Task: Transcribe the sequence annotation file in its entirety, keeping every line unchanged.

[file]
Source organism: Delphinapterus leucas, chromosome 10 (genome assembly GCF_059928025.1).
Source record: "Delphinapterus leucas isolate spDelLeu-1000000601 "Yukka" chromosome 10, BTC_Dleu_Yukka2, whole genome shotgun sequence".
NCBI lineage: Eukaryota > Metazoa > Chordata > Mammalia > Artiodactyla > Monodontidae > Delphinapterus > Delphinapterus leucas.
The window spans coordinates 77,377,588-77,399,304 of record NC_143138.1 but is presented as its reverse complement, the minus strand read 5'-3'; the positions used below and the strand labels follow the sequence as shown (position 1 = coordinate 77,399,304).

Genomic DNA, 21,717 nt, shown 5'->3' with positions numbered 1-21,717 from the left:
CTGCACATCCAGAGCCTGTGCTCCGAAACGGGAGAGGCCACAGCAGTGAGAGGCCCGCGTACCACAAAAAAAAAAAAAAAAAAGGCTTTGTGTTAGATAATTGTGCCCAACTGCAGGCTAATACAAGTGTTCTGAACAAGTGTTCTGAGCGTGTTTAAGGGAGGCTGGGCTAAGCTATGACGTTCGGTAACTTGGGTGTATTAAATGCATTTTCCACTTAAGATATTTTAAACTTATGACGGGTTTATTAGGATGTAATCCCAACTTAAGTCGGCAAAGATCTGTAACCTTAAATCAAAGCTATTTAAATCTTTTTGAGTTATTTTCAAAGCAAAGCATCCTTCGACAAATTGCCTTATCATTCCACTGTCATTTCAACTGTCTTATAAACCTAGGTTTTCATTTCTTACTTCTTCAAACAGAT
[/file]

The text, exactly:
Source organism: Delphinapterus leucas, chromosome 10 (genome assembly GCF_059928025.1).
Source record: "Delphinapterus leucas isolate spDelLeu-1000000601 "Yukka" chromosome 10, BTC_Dleu_Yukka2, whole genome shotgun sequence".
NCBI lineage: Eukaryota > Metazoa > Chordata > Mammalia > Artiodactyla > Monodontidae > Delphinapterus > Delphinapterus leucas.
The window spans coordinates 77,377,588-77,399,304 of record NC_143138.1 but is presented as its reverse complement, the minus strand read 5'-3'; the positions used below and the strand labels follow the sequence as shown (position 1 = coordinate 77,399,304).

Genomic DNA, 21,717 nt, shown 5'->3' with positions numbered 1-21,717 from the left:
CTGCACATCCAGAGCCTGTGCTCCGAAACGGGAGAGGCCACAGCAGTGAGAGGCCCGCGTACCACAAAAAAAAAAAAAAAAAAGGCTTTGTGTTAGATAATTGTGCCCAACTGCAGGCTAATACAAGTGTTCTGAACAAGTGTTCTGAGCGTGTTTAAGGGAGGCTGGGCTAAGCTATGACGTTCGGTAACTTGGGTGTATTAAATGCATTTTCCACTTAAGATATTTTAAACTTATGACGGGTTTATTAGGATGTAATCCCAACTTAAGTCGGCAAAGATCTGTAACCTTAAATCAAAGCTATTTAAATCTTTTTGAGTTATTTTCAAAGCAAAGCATCCTTCGACAAATTGCCTTATCATTCCACTGTCATTTCAACTGTCTTATAAACCTAGGTTTTCATTTCTTACTTCTTCAAACAGAT